U-M students chosen for new STEM fellowship


Three University of Michigan doctoral candidates and an alumna have been selected for the inaugural cohort of the Quad Fellowship, a program designed to spur interdisciplinary scientific and technological innovation while building ties among the next generation of STEM leaders.

Fellows from Australia, India, Japan and the United States, known as the “quad countries,” will receive a one-time award of $50,000, which can be used for tuition, research, fees, books, room and board, and related academic expenses. The program also includes a cross-cultural exchange, cohortwide trips and mentorship.

Beginning in August and extending through the 2023-24 academic year, fellows will participate in regular virtual and in-person workshops on various themes, including the intersection of STEM — science, technology, engineering and math — and society, ethics and innovation and emerging technologies.

Doctoral candidates Elana Goldenkoff, Divya Ramesh and Mohammad Aamir Sohail are part of the inaugural cohort of 100 STEM students. A fourth fellow with U-M ties is Sophia Simon, who graduated from U-M with a bachelor’s degree in microbiology and is now pursuing a Ph.D. in ecology at the University of California, Davis.

“I applied to Quad because of its mission to use science to advance societal good and promote international and interdisciplinary science collaboration between the four countries,” said Goldenkoff, a School of Kinesiology graduate student.

“As a fellow, I will learn about the global research landscape, STEM-related foreign policy, and how to communicate about science to lawmakers and the public across the four quad nations.”

In addition to her Ph.D., Goldenkoff is active with the Big Ten Voting Challenge, Democracy and Debate, and the Gerald R. Ford School of Public Policy’s Science, Technology, and Public Policy certificate program. She also works with Women in Science and Engineering to develop co-curricular activities to teach students skills in science communication, research ethics, and data usage in advocacy efforts.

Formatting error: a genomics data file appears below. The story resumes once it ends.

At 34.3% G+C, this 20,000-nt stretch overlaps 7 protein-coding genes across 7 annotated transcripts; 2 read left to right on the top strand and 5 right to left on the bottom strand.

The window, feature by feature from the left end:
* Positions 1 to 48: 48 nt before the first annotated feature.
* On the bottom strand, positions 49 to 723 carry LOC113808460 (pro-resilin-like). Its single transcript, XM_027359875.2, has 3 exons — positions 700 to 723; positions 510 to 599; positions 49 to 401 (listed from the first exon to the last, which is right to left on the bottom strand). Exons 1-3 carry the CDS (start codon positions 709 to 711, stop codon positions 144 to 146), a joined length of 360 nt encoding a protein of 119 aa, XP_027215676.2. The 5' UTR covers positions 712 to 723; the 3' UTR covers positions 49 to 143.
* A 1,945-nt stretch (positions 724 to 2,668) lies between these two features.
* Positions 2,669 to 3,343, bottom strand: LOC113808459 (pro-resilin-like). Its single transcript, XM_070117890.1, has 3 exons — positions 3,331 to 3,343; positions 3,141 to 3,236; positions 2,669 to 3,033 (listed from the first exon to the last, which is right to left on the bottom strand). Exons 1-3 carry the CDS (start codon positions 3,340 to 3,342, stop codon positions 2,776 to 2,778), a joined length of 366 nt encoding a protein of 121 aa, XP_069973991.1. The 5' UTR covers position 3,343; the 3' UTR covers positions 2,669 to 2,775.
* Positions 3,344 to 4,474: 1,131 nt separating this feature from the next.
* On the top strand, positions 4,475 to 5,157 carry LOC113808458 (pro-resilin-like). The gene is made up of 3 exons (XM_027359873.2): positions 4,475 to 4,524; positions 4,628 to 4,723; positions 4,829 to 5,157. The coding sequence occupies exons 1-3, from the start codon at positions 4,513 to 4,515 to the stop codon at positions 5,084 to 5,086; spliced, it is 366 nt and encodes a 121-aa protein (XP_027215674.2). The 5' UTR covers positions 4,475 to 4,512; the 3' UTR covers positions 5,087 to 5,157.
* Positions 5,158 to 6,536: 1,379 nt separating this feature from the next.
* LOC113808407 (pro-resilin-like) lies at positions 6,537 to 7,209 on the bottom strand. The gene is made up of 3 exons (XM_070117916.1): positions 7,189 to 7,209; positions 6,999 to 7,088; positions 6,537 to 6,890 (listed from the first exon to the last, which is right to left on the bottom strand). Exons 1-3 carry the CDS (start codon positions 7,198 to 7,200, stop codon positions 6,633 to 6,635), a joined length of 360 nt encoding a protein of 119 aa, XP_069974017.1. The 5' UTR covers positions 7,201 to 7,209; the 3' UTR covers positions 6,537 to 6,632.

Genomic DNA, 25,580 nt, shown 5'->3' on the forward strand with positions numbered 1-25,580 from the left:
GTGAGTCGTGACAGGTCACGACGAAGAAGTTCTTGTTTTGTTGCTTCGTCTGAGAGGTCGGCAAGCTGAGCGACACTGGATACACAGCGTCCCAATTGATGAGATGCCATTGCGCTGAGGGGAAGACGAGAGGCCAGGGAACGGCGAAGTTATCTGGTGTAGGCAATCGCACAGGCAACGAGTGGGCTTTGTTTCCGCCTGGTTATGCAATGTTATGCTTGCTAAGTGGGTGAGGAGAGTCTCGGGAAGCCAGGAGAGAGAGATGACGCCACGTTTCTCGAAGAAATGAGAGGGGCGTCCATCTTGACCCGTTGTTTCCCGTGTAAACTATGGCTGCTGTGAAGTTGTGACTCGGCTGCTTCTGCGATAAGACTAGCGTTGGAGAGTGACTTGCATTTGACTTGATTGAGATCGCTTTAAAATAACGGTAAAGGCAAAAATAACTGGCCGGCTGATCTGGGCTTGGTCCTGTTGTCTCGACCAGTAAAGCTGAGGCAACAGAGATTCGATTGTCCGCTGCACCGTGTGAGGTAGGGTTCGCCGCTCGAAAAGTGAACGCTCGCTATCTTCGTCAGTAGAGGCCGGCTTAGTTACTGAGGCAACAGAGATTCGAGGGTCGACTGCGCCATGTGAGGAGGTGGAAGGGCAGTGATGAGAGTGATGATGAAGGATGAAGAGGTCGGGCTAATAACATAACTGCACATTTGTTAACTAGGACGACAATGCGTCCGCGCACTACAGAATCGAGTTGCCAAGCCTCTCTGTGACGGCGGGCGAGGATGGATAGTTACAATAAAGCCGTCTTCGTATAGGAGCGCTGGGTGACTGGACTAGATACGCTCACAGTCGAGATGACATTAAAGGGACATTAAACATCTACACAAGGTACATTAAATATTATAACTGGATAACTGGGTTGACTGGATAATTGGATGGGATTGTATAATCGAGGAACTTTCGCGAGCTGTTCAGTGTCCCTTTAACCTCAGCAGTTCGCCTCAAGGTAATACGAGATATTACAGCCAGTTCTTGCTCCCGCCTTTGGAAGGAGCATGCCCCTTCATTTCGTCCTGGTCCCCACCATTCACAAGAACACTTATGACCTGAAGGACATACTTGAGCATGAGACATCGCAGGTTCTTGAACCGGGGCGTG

“I am really excited about the opportunity to build a cross-cultural and knowledge exchange network with the other fellows and for the program’s mentoring and career development,” Goldenkoff said. “I will use the skills I develop as a Quad Fellow to empower the next generation of scientific leaders to be socially conscious and civically engaged in their local, national and global communities.”


This cohort of Quad Fellows is a diverse and dynamic group of scientists, technologists, engineers and mathematicians. They are studying 16 fields, ranging from astronomy, oceanography and biology to engineering, computer science and mathematics.

As a Quad Fellow, Sohail wants to explore and interact with top leaders in science and technology and build a network between academia and industry.

“That will help me to bring the use of quantum computing to the ground for solving the enormous humanitarian crisis, including climate change, health care and disaster management,” he said. 

Earlier this year, Sohail took time from his normal work as an electrical and computer engineering doctoral student to help mentor a team of 11 students at the 10th annual NYUAD International Hackathon for Social Good in Abu Dhabi. The goal was to create a program that would apply one or more quantum algorithms to a social good problem.

“Being a part of such a prestigious cohort will always serve as a great source of motivation for me,” Sohail said. “Quantum computing is a promising advancing technology that has the potential to tackle countless societal problems.”

Ramesh explores algorithmic accountability models for ensuring safe interactions between marginalized users and high-risk artificial intelligence systems. She is a passionate advocate for equity and inclusion in spaces around her and strives to incorporate this lens in her research.

Prior to pursuing her Ph.D., Ramesh led the research efforts at CloudSight Inc., where she architected the company’s first human-AI interaction pipeline that powered the award-winning accessibility app, TapTapSee.

(Note: This article has been updated from its original version to include Divya Ramesh, who was inadvertently omitted intitially.)


Leave a comment

Commenting is closed for this article. Please read our comment guidelines for more information.